We are very busy here in the U.S., and we need to slow down.
Every day, we wake up, get the kids ready for school, jump on endless zoom calls, take the kids to all the extracurriculars they’ll eventually put on their college applications, come home, get everyone ready for bed, rinse and repeat. And we do this all while usually balancing other things simultaneously. According to a 2016 survey, about half of Americans usually try to do two or more things at once.
We love multitasking, and we love staying busy. Unfortunately, staying super busy doesn’t necessarily love us back. According to a 2018 survey, 60% of U.S. adults said they sometimes felt too busy to enjoy life. That percentage jumps to 74% when you look at parents of children under 18. Nearly a third of parents also said they always felt rushed.
It’s not easy being a parent in the go, go, go society we all live in. Simply reading through and typing up all these statistics is stressing me out. It is no wonder things like mommy wine culture are a thing as parents lean on alcohol and other vices to take the edge off parenting in today’s world.
Aside from chronic stress and poor coping habits, there is another, less obvious way our busy lives impact our health. With so much going on, who has any time left to cook or sit down to enjoy a proper meal these days?
According to a study that looked at 34 primarily Western modern countries, Americans spend the least time cooking or preparing meals. On average, we spend just 30 minutes a day cooking our meals, while countries like Portugal, Italy, and Spain spend about double that amount of time making their food.
We also spend the least time eating our food compared to the same group of countries. While the French or Italians will regularly sit through multiple courses at lunch and dinner with friends and family, nothing beats a Chik-fil-A drive-through here in the U.S. when you are in a pinch and craving some of that secret sauce.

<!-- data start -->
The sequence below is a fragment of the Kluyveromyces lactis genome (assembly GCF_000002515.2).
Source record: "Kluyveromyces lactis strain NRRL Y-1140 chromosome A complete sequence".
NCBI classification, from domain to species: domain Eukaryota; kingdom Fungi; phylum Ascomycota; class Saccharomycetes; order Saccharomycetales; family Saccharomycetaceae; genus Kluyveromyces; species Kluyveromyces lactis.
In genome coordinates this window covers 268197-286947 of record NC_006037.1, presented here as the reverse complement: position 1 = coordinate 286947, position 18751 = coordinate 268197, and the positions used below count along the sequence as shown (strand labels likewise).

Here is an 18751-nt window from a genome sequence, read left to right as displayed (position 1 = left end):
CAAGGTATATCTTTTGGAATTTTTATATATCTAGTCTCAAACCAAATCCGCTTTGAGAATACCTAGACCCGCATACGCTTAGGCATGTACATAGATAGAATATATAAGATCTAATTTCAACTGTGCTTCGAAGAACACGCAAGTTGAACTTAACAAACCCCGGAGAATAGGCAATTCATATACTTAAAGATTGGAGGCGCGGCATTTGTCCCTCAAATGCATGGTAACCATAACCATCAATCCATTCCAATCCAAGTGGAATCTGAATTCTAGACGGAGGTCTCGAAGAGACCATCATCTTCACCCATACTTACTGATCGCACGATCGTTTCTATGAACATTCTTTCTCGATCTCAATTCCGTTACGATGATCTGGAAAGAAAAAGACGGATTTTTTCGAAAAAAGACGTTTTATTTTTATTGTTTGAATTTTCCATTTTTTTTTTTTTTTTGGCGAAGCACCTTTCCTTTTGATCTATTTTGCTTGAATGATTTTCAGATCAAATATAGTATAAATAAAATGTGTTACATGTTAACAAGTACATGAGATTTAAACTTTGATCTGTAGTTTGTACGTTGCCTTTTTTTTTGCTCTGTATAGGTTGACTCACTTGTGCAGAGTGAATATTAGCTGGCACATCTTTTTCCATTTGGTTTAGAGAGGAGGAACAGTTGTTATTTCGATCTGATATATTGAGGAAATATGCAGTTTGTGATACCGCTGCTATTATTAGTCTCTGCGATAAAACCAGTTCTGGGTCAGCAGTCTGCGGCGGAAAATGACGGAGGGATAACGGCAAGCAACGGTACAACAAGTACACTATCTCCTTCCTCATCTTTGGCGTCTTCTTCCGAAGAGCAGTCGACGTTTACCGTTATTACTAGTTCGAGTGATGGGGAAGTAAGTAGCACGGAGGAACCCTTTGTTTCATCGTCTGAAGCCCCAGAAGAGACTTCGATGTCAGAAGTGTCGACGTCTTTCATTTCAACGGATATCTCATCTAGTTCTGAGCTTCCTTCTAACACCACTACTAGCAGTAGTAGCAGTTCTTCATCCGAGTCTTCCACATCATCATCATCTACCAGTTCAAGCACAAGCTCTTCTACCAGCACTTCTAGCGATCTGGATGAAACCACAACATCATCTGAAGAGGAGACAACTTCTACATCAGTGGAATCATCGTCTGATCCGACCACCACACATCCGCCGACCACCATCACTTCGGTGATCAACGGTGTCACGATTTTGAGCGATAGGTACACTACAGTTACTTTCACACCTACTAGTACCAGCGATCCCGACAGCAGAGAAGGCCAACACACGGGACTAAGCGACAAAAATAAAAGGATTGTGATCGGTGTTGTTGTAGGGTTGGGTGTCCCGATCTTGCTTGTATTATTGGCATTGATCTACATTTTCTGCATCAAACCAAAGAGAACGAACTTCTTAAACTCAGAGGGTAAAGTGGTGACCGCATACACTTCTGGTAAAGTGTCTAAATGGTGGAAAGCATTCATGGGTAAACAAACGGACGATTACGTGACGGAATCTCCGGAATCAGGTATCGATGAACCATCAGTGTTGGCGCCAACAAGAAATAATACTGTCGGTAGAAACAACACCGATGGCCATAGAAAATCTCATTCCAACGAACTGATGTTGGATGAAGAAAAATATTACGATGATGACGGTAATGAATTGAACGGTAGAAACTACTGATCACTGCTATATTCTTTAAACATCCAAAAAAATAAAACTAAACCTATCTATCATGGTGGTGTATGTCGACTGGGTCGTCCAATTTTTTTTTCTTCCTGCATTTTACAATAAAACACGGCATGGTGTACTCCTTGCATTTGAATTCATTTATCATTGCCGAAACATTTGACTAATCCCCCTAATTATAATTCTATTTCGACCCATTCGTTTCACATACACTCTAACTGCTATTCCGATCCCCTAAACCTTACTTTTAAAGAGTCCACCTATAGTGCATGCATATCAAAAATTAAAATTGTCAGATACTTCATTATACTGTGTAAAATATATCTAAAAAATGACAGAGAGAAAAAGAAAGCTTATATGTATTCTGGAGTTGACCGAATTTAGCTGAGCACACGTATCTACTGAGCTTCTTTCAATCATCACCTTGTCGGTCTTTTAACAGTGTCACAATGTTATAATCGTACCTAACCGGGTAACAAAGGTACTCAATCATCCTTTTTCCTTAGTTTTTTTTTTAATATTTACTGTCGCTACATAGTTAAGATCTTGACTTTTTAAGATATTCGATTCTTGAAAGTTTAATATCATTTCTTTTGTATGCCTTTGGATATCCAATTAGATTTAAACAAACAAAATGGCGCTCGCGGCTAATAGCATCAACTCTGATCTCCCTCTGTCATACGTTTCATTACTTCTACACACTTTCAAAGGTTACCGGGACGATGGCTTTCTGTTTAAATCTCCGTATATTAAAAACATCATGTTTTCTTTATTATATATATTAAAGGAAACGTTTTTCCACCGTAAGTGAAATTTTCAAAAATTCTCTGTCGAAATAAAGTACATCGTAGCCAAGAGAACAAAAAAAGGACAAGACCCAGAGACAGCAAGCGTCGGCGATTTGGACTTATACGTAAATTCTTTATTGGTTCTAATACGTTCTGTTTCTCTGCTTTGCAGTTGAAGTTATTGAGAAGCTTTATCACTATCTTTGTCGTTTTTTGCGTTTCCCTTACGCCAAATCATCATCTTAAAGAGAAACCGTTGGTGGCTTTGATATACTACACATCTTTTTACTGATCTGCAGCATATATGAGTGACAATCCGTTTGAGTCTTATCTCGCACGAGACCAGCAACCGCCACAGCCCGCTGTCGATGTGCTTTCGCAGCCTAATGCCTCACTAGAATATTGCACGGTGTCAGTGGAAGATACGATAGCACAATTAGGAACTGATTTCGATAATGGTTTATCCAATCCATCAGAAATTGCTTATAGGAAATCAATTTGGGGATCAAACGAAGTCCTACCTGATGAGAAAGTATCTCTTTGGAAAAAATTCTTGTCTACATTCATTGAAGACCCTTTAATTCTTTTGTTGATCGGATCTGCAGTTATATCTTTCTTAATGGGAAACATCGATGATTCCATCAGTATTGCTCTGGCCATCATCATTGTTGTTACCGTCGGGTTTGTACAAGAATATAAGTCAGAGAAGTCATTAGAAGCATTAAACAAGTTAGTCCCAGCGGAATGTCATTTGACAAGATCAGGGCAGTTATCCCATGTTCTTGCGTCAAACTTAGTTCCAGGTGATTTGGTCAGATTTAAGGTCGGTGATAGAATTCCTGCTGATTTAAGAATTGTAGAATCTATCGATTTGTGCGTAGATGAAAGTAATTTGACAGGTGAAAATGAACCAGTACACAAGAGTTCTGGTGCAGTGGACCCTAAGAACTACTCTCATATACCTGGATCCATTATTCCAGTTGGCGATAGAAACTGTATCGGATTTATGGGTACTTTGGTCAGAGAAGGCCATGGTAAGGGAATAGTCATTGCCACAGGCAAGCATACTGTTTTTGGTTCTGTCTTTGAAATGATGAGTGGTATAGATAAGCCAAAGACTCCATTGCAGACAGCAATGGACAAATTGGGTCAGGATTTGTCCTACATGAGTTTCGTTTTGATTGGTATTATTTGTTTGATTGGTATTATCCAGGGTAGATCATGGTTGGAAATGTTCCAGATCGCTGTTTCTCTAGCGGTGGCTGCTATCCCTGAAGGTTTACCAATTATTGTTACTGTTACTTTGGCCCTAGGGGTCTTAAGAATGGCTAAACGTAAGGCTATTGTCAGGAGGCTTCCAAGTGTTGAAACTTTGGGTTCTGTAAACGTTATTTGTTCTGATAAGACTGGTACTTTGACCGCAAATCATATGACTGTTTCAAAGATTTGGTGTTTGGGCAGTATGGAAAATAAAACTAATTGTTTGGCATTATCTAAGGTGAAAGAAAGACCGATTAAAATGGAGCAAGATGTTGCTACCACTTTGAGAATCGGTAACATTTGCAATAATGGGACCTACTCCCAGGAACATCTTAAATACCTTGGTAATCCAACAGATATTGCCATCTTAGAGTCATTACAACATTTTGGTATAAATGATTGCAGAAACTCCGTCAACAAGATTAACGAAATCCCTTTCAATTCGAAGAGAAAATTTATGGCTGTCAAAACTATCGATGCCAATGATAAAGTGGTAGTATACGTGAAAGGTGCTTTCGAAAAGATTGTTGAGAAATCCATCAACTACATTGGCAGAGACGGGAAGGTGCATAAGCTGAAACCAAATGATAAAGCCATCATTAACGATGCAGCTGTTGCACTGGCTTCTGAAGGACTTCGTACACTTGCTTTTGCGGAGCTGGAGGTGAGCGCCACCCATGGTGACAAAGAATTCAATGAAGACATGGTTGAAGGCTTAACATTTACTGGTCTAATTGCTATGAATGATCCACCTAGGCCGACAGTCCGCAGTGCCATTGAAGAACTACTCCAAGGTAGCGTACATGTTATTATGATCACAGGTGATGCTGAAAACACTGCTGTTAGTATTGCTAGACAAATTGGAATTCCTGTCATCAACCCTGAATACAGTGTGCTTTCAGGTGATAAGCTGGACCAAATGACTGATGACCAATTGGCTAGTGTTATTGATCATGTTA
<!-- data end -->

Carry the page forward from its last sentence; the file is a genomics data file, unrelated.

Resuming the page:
So we cook fast, and we eat fast. What’s the big deal? Well, the big deal is that the U.S. also has an obesity rate that is double the average of the other countries in the study. Cooking your meals and slowing down when you eat are two of the most important things you can do to promote better health with your nutrition.
Whenever you eat out, even if you go to a restaurant with healthy food options, there is no guaranteed way to know what you are getting. These establishments will often serve meals packed with extra hidden calories from their cooking oils, sauces, and salad dressings. Cooking your meals at home is the only way to ensure that you know exactly what you are putting into your body.
It is also important to slow down and enjoy your meals in as close to a relaxed state as possible. Slamming down a granola bar and protein shake as you sit in traffic on your way to work is far from ideal for many reasons.
You should be thoroughly chewing every bite and enjoying meals around other people in a relaxed state so your body can properly digest and absorb the nutrients from your food. Constantly eating food while doing work or scrolling through your phone can lead to gut issues, indirectly impacting efforts to lose excess fat or maintain a healthy weight.
The key takeaway? The U.S. ranks among the best in the world in many areas, but how fast we cook and eat our food shouldn’t be one of them. If we want to improve our health, we need to find the time to slow down, cook our meals, and enjoy the foods we make with friends and family without constantly rushing.
So let’s all try to slow down a bit in 2023. Our bodies, our health, the health of our families, and our social connections will thank us for it later.